Wednesday, December 10, 2014

What the MCU and the Marx Brothers have in common

It might be odd to think that the creators of the Marvel Cinematic Universe, which has been phenomenally successful and either has or will spawned many would-be imitators, might have something in common with the likes of the Marx Brothers, Abbott and Costello, and their like. But they do, and it's something that is (and was) vital to their common success.

The Marx Brothers did not simply spring fully formed and start making movies. They had been around in vaudeville for years, on grueling schedules that often featured multiple performances a day, and often back-to-back days for weeks on end. They were, of course, responsible for writing their own material, so in those years they had to keep coming up with new jokes, new bits, and new songs.

Too, they honed the material they already did have, discarding what didn't work, tweaking what did work, and constantly trying new material out. By the time they got to the movie-making stage of their career, the system was in place, and while they were working on the script for one of their films, they were still touring, trying out the dialogue, the jokes, and bringing them to a point of perfection.

Abbott and Costello, coming out of the burlesque circuit and endless shows for the USO during World War II, were in a similar situation. Constantly make up new material, keep what gets the laughs, drop what doesn't.

Essentially, they were using a refining process, like removing the impurities from iron ore.

The Marvel Cinematic Universe has exactly the same advantage. Marvel has been making comic books for decades. That's often dozens of titles a month, month after month, year after year. Over those years they turned out a lot of crap, if one's brutally honest (see right). But in there was gold as well, and it stood out. They can now go back into those archives and pick out the best of the best, and adapt it to their MCU films.

They have decades of trial and error as to what works, what doesn't, and often tons of analysis and feedback from fans as to why. That's why you'd never see a Secret Wars 2 adaptation, even if they could get all the rights needed to do it correctly, but we are going to see a Civil War adaptation, which was received very well by most fans.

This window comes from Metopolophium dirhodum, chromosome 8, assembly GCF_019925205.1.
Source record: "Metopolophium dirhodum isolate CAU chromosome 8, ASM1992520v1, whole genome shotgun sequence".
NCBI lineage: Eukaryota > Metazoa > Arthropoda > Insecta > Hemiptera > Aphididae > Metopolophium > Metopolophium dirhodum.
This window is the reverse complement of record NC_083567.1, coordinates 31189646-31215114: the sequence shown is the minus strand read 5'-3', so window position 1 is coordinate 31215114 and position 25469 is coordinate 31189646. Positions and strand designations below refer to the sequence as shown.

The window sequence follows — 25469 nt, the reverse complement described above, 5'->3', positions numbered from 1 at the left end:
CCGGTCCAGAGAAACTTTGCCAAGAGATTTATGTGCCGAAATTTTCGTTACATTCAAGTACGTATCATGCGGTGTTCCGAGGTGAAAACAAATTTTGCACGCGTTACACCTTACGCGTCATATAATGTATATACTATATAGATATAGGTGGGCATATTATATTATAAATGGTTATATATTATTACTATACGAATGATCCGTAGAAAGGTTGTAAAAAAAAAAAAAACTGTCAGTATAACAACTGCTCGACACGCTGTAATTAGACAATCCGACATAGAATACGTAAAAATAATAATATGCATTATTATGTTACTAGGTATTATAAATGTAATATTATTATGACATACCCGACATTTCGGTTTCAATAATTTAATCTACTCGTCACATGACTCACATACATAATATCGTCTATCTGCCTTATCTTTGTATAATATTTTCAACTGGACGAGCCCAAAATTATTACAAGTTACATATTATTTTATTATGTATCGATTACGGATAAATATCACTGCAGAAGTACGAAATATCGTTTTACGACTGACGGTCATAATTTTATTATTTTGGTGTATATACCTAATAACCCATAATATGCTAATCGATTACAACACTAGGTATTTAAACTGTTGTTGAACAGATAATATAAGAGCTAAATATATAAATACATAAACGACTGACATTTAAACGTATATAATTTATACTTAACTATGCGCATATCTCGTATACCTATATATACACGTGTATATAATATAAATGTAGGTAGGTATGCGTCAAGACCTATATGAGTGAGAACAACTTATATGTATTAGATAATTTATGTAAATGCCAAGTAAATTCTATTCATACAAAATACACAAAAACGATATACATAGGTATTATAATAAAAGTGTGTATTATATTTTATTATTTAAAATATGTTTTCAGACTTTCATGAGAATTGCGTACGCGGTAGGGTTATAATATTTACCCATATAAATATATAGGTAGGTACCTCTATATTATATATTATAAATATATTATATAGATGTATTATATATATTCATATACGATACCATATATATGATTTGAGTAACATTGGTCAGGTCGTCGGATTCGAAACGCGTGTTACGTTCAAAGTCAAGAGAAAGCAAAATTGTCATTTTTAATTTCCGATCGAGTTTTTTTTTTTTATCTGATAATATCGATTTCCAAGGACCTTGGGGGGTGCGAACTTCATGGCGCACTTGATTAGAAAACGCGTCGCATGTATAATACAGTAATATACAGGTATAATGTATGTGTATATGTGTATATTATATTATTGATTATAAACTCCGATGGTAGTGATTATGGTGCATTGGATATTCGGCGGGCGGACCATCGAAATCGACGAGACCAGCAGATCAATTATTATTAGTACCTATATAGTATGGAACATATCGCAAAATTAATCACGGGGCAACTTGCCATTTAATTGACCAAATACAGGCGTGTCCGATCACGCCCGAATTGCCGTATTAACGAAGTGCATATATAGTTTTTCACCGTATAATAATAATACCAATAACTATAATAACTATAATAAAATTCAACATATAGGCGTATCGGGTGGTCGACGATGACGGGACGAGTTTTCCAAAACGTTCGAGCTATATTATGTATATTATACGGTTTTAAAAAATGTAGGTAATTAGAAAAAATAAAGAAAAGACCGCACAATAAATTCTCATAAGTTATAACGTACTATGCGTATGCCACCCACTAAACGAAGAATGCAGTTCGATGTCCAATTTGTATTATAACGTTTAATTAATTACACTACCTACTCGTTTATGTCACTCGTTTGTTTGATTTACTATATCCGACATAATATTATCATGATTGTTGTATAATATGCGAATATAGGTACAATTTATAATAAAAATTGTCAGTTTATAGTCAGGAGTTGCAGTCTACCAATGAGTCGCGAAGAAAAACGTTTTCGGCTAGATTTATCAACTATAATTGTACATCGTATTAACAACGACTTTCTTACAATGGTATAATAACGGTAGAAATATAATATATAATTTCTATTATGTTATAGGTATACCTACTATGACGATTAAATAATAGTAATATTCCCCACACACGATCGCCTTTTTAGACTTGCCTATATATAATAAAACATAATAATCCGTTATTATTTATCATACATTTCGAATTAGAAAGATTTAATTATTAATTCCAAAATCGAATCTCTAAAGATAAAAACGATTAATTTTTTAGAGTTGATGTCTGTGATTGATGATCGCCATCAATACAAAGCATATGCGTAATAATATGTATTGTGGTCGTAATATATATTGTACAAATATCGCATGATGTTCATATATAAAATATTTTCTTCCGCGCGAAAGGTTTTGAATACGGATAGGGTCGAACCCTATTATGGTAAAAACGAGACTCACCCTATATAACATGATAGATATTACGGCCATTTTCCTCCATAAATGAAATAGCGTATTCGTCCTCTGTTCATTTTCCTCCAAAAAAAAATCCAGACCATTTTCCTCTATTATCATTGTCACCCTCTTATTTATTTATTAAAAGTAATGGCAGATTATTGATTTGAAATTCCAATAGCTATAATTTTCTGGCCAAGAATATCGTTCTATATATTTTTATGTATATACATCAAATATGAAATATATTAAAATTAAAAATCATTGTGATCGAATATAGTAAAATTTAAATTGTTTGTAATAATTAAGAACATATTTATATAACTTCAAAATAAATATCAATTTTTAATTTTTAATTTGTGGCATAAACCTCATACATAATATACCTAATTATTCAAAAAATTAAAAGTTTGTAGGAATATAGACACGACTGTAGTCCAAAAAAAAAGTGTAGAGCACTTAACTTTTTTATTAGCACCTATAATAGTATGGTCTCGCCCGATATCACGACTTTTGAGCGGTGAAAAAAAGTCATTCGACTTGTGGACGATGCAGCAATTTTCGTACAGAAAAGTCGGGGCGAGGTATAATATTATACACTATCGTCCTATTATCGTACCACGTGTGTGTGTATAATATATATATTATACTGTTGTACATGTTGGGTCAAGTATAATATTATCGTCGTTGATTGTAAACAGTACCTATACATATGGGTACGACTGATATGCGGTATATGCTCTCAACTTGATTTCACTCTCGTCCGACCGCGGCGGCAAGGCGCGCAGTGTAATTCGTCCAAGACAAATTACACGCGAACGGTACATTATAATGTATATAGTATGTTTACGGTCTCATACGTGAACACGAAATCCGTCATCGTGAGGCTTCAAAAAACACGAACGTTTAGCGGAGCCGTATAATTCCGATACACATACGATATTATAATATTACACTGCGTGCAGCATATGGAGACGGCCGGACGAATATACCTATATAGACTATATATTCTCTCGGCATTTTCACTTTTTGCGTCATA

Obviously everyone's opinions are going to vary, and doubtless someone will pop up in the comments that liked SW2 and hated CW; such are the vagaries of taste; I'm sure someone out there is dying for a Dazzler movie to be made, and I'll be happy for a ROM Space Knight film, as long as it's part of a larger Dire Wraith invasion storyline*.

They don't even need to be straight adaptations of story lines. Even in terms of characterization, interactions between characters, themes, appearance/costumes, etc. they can see what worked and what didn't, and write the movies accordingly.

Now, even Marvel doesn't use this strategic advantage consistently, and there have been some shaky films to prove it (Hulk, for instance). But on the whole, I think their almost-universal success can be tied to that enormous reservoir of experience.

Fox has the same advantage with X-Men, and finally figured it out after four movies. It's no mistake that Days of Future Past and Apocalypse are being used, but House of M is not. Why Sony hasn't quite gotten the message is puzzling, but maybe if the rumors are true and some sort of Sony-Marvel alliance is still possible, that may change and we can get the Kraven's Last Hunt or The Night Gwen Stacy Died stories that we should have.

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* I will also be content if Squirrel Girl is the one who finally takes out Thanos in Infinity War Part 2.

1 comment:

Matt Celis said...

Your post seems to indicate you are a latecomer to comics as most of what you cite is of recent vintage. Marvel should dig deeper than crap like Civil War and other cruddy crossover events of the readership-shrinkage era. There are lots of good stories they could use from back when Marvel knew how to tell a story without turning it into a hype exercise with meaningless character deaths and "changes."